Or in this case, the latest incarnation of the Z900, a very nice 32,000 of which Kawasaki has sold since introducing it in 2017 as an evolution of previous 750 and 800cc versions.

To be honest, it didn’t really need to update this one apart from the pressure of Euro 5 emissions demands from Brussels, but the Kawasaki boffins thought they may as well take the opportunity to tweak a few other things while they had their sleeves rolled up.

They started with the aesthetics, reshaping the nose, side panels and fuel tank for a more aggressive look, and sticking in LED headlights while they were at it.

Thankfully, they didn’t muck about with the seating position, which, while slightly compact for anyone of 6ft 7in like me, is perfect for smaller folk, canting you forward slightly to leave your hands resting lightly on the wide bars and needing only the hint of a nudge to leave you carving into bends like a cornering craftsman or woman on their way to a BBQ for a bit of LOL.

It’s one of those bikes on which you only need to think of where you want to go, and you’re already there.

Anyway, where was I? Ah yes, admiring the new TFT screen, which although only 4.3n compared with some of the 7in monsters out there, shows all the information you need at a glance, including which of the four riding modes you’re in – Rain, Road, Sport or Rider if you want to reduce the ABS or the newly added traction control.

Or even switch the latter off completely if you like the smell of burning rubber in the morning, and your dad owns a rear tyre shop and gives you mate’s rates.

It being the sort of bright, sunny day which makes you glad to be half alive, I spurned Rain, since that reduces the power and I usually get bored with that after five seconds, and launched straight into Road. I know, call me a wild, impetuous fool, but my family motto is Carpe Diem. That’s Latin for Seize the Fish, since you ask.

Anyway, where was I before I interrupted myself again? Ah yes, enjoying the splendidly brisk progress, aided and abetted by a light clutch and slick gearbox and accompanied by a civilised snarl, like a well-brought-up lion.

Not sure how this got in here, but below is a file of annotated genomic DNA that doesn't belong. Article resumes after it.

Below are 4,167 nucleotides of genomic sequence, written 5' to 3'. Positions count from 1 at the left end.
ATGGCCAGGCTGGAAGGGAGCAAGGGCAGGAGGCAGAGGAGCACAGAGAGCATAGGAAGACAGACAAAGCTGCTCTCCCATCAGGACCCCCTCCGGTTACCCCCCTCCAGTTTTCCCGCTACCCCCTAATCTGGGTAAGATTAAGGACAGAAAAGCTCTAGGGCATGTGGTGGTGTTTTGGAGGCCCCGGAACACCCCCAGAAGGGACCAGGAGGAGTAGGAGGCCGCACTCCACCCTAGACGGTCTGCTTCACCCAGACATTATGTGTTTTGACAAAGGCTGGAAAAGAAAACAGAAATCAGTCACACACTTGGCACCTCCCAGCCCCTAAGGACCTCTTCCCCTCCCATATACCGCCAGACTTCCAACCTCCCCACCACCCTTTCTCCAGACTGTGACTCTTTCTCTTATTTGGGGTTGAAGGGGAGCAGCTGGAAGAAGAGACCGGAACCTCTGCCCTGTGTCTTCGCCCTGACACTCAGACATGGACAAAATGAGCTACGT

With a bigger catalytic converter and exhaust, it definitely sounds better than the previous version to my ears, well tuned over the years by waiting for the rare sound of incoming cheques hitting the doormat.

The clutch and gearbox are so good that while a quickshifter would be a nice option, it’s not necessary and would remove that very attractive eight at the start of the price tag.

Time to switch to Sport mode with a quick press of the button on the left bar, and…there was no difference at all, since as I later discovered, all it does is reduce the traction control.

Either way, there’s so much grunt from the engine that you can quite happily spend all day in the top three gears.

With decent Nissin calipers and big twin discs up front, braking is great, although there’s poor feel and bite from the rear brake. Mind you, most sporty riders I know aren’t even aware that bikes are fitted with rear brakes.

The suspension, meanwhile, is nicely balanced between firm and plush, keeping the bike stable in corners but soaking up rough patches without having a panic attack.

All in all, looks good, loads of fun, great engine and a very attractive price.

Now if you’ll excuse me, the bars have just closed, so I need to get my kit off and go out to start a street fight.

The Facts: Kawasaki Z900

Sharp: Restyled front end gives it a more aggressive look

Engine: 948cc liquid-cooled inline four

Power: 124bhp @ 9,500rpm

Torque: 99 lb ft @ 7,700rpm